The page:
In December 2018, the IRS issued Notice 2018-99 to provide taxpayers interim guidance for determining the nondeductible portion of parking expenses for qualified transportation fringe (QTF) benefits. Following a comment period, which has seen hundreds of comments submitted, the IRS intends to issue proposed regulations.
Until the regulations are issued, taxpayers who own or lease employee parking facilities may use any reasonable method to determine the amount of nondeductible parking expense and may rely on guidance provided in the Notice. However, for taxable years beginning on or after January 1, 2019, a method that fails to allocate expenses to reserved employee parking spots can’t be a reasonable method.
Taxpayers have until March 31, 2019, to modify existing parking arrangements for employees, which will be effective for the tax year beginning on or after January 1, 2018.
Here’s a look at interim guidance included in the Notice and potential impacts on employers.
The 2017 tax reform reconciliation act, also known as the Tax Cuts and Jobs Act (TCJA), generally disallows deductions for expenses related to QTFs that taxpayers provide to employees under Section 274(a)(4). However, the TCJA doesn’t provide guidance regarding how to determine which portion of parking expenses related to QTFs are nondeductible.
Areas to review for potential QTFs include the following:
- Qualified parking, which is parking provided to an employee—including parking spaces owned by the employer or leased from a third party
- Transit passes
- Transportation in a commuter highway vehicle, such as a company bus or van, between the employee’s residence and place of employment
Impacts for Employers
The Notice provides several important areas for employers to consider regarding QTFs.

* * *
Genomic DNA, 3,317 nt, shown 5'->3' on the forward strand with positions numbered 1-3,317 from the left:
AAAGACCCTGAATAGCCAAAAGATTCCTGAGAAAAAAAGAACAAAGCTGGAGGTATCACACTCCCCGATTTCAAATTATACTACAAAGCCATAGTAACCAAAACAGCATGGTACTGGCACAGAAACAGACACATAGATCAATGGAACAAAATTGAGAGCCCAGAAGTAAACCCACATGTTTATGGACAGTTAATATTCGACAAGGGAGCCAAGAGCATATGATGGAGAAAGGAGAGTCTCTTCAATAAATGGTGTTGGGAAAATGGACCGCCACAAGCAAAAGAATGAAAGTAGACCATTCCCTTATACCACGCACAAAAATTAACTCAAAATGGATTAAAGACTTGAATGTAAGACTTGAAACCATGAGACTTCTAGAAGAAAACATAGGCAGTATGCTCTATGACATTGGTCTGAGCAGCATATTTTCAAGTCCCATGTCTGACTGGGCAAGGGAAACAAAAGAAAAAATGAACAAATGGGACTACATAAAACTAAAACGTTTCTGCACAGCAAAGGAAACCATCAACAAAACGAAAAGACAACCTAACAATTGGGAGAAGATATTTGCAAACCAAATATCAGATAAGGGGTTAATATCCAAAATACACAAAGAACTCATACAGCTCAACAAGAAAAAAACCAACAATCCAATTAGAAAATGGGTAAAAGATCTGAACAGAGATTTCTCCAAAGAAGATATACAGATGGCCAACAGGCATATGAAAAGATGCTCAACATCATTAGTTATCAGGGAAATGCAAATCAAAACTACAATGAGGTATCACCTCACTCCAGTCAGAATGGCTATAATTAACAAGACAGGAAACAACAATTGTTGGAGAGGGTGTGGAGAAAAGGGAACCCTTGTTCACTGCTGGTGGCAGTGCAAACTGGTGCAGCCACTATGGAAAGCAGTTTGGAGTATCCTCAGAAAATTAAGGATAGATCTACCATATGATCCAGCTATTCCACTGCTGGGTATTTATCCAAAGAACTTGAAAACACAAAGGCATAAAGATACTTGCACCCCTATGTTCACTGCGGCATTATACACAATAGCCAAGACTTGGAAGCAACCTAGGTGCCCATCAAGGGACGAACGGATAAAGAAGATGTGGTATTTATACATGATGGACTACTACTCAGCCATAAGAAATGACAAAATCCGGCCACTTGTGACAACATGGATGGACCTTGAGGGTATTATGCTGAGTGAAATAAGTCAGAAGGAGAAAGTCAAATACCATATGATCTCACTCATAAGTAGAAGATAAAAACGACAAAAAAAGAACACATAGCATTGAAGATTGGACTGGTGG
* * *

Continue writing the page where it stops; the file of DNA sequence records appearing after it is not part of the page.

Employers may provide a QTF fringe benefit to employees. The benefit generally isn’t included in gross income to employees, and the excludable amount can’t exceed a maximum dollar amount, adjusted for inflation. For 2018, the adjusted maximum monthly excludable amount is $260. For 2019, the amount is $265.
The notice further clarifies that if the fair-market value of the QTF exceeds the limitation on exclusion, the excess amount is included in employee compensation.
For parking expenses to qualify as a business deduction, more than 50% of the available space must be used by the general public during the business’s normal operating hours. Empty, unreserved spaces available to the general public and not used by employees are also counted as used by the general public.
The term general public includes, but isn’t limited to, customers, clients, visitors, and individuals delivering goods or services to the business. It doesn’t include employees, partners, or independent contractors of the business.
Nondeductible Parking Expense
The method for determining the nondeductible portion of parking expenses depends on the following factors:
- Whether the taxpayer pays a third party to provide parking for its employees
- Whether the taxpayer owns or leases a parking facility where its employees park
Generally, if an employer pays a third party for employees to park in a parking lot or garage, the total annual cost of employee parking paid to the third party is nondeductible. However, if the taxpayer pays the third party for an employee’s parking and that amount exceeds the monthly limitation on exclusion, which is $260 for 2018 and $265 for 2019, the excess amount over the limitation is treated as compensation to the employee and deductible to the employer.
If an employer owns or leases all or a portion of a parking facility, the disallowance of parking expenses provided to employees may be calculated using any reasonable method. The Notice deems the following four-step methodology a reasonable method for determining the nondeductible portion of parking expenses.
Determine Nondeductible Parking Expense
Described below, the four-step methodology categorizes parking expenses as either deductible or nondeductible.
Parking expenses include, but aren’t limited to, repairs, maintenance, utility costs, insurance, property taxes, interest, snow and ice removal, leaf removal, trash removal, cleaning, landscaping costs, parking lot attendant expenses, security, and rent or lease payments allocated to parking, if not broken out separately.